Atlas

Netherlands

The Netherlands family and succession laws recognise two forms of couples' relationship:

  • MARRIAGE between two persons of opposite or same sex,

  • REGISTERED PARTNERSHIP between two persons of opposite or same sex.

Both categories are regulated by the Civil Code.

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DISCRIMINATORY RULES

Whereas most important rules for marriage nad registered partnerships are the same, no enforceable rights and obligations under family and succession law are attached to de facto cohabitation.

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Links to applicable regulations

  • MARRIAGE, REGISTERED PARTNERSHIP, SUCCESSION and PRIVATE INTERNATIONAL LAW: Civil Code

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MARRIAGE 

  • The standard matrimonial property regime is community of property. The law changed significantly on 1 January 2018. For couples who were already married before 1 January 2018, the old legislation remains in force. As a result, the community of property has two forms.

For spouses married before 1 January 2018: all assets that the spouses put into the marriage and all assets that they subsequently acquire, with some specific exceptions, form part of the marital community. Also assets obtained as a gift or on the basis of the law of succession form part of the marital community. The most important exception are assets with regard to which the testator or the donor has determined by means of an exclusion clause that they will remain outside the marital community of property. These assets that remain outside the marital community are designated as 'own equity'. The benefits (fruits) of own equity and anything which replaces it are also part of own equity (and therefore fall outside the marital community). Another category that falls outside the community are assets and liabilities which are in a particular way attached to one of the spouses personally. This is, however, a very limited category as personal attachment is rarely recognised other than under certain specific circumstances such as benefits claimed for personal injury. There is a separate regime for (certain) pension rights as set out in the Act on Equalisation of Pensions on Divorce. All debts of the spouses, whether incurred prior to or during the course of the marriage, fall into the marital community and are therefore community debts, except those which relate to assets excluded from the community, which belong to the spouse's own equity. Attached liabilities are also own liabilities, but such debts are very rare.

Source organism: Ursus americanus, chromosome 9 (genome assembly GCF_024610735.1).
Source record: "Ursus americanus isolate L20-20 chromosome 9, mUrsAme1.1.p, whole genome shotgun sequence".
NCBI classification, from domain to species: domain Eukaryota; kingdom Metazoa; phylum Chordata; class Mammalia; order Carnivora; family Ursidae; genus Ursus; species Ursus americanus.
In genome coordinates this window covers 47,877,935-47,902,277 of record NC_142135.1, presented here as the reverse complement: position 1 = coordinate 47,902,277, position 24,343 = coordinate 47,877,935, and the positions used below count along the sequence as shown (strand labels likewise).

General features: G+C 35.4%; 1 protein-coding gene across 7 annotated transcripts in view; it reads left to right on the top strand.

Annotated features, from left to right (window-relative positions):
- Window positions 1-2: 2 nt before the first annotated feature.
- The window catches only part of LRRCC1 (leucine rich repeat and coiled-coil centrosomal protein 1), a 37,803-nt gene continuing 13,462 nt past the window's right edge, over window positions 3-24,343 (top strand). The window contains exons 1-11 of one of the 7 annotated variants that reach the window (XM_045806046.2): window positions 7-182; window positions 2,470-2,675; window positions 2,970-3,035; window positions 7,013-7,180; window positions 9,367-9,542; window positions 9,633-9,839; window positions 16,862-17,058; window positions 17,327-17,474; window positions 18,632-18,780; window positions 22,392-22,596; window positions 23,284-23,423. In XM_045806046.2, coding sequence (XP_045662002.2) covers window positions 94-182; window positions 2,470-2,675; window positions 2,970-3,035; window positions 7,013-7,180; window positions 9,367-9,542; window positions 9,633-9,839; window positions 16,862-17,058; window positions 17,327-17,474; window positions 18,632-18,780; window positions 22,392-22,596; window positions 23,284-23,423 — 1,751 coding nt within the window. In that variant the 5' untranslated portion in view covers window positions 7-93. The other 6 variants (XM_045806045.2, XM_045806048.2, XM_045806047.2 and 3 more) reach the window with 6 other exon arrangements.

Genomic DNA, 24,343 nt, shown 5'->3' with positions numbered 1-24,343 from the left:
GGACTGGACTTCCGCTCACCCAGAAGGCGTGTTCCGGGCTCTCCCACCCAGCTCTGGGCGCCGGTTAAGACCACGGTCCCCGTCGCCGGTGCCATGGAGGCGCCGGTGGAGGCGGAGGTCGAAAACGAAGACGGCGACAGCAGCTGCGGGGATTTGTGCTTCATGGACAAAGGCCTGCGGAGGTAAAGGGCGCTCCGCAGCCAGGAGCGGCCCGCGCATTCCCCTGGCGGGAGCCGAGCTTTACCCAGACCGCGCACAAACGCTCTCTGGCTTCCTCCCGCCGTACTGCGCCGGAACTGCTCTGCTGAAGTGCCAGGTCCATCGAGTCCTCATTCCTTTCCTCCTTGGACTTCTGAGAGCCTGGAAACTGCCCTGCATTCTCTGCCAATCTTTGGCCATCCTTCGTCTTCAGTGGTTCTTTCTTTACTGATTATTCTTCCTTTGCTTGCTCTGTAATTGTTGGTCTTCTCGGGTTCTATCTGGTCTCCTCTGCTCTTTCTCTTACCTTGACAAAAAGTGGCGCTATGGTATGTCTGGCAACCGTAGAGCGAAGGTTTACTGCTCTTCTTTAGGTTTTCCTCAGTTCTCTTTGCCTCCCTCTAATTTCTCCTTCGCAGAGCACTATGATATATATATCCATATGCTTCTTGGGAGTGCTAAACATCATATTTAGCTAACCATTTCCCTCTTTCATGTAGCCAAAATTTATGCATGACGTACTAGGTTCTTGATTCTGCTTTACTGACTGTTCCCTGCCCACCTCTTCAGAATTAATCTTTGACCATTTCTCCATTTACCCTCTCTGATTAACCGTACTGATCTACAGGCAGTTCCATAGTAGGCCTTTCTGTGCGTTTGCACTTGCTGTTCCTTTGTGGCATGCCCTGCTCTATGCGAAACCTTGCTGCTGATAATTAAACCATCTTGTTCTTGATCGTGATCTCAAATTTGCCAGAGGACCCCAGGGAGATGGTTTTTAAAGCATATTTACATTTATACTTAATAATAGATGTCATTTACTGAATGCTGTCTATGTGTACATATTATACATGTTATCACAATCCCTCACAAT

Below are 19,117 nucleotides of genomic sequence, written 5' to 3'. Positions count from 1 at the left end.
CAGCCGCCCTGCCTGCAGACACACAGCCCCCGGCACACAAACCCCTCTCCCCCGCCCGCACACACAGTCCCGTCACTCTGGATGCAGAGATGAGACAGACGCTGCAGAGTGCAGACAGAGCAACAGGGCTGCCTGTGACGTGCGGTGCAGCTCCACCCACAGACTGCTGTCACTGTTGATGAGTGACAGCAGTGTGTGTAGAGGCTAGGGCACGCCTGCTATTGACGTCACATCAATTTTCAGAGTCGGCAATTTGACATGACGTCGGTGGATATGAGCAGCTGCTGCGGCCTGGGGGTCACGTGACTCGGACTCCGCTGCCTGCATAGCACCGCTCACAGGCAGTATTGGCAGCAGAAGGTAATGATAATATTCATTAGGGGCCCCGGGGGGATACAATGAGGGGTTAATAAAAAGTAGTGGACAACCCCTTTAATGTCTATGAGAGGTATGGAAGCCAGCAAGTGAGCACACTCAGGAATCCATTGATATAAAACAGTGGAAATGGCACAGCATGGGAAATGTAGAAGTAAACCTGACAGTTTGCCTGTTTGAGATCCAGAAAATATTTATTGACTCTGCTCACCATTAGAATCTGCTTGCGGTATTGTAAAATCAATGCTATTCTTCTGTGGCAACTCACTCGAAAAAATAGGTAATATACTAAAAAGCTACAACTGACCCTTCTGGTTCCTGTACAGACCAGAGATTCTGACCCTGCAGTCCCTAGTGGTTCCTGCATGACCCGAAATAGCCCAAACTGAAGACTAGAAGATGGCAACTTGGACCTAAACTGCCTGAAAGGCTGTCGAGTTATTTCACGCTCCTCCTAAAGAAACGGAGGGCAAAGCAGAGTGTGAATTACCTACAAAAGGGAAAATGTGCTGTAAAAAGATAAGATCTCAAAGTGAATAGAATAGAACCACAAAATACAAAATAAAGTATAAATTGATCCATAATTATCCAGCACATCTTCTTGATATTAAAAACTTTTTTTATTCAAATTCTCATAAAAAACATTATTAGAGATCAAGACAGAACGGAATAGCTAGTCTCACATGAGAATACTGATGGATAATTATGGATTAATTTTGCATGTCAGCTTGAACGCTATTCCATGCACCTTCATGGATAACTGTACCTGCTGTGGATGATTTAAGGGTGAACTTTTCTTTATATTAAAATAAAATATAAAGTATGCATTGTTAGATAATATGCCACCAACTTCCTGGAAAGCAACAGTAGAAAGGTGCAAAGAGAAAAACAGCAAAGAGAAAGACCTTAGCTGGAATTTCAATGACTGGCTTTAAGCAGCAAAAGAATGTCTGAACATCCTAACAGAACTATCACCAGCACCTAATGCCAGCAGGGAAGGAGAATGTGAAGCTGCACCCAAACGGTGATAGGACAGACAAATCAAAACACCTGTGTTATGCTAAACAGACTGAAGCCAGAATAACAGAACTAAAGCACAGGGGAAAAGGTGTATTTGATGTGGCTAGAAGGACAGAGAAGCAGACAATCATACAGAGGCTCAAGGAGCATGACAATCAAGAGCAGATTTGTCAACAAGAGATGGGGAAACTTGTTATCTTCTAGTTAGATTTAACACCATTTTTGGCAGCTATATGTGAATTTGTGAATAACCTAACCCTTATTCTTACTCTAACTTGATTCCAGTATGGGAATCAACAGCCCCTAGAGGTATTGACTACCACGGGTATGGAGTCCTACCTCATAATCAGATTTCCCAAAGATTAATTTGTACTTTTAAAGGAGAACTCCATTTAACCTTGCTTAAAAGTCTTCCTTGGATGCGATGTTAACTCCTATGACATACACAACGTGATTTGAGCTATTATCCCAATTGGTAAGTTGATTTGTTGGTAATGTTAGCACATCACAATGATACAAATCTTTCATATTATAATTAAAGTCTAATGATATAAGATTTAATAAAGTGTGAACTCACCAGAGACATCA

For spouses married after 1 January 2018: all assets that the spouses receive during the marriage belong to the marital community, with the exception of those received as a gift or under the law of succession (unless otherwise indicated by the donor/testator) or assets that replace assets forming part of the spouse's own equity. Assets that are brought to the marriage no longer form part of the community of property, with the exception of assets that the spouses were already jointly entitled to before the marriage. All debts of spouses arising during the marriage are, as a general rule, part of the marital community with the exception of those relating to assets excluded from the community. Pre-marital debts are no longer part of the community unless they relate to goods that were already joint property prior to the marriage.

In case of division of property, each spouse is entitled to half of the dissolved marital community. Nuptial agreements can deviate from this equal share, although this is not often seen in practice. The partners themselves settle the distribution between them on the dissolution of the marital community. A notary or lawyer can help them with this, although such an intervention is not a requirement. If the partners cannot agree on the division of property they may turn to the courts. As an aside, it is worth noting that the dissolution of a marriage as such (disregarding the division of property) does require the intervention of a lawyer and a judge. This also applies to the dissolution of a registered partnership, although if this is by mutual consent and no minor children are involved, this can take place without the intervention of a judge. In the latter case, however, a lawyer or notary must be involved in the procedure.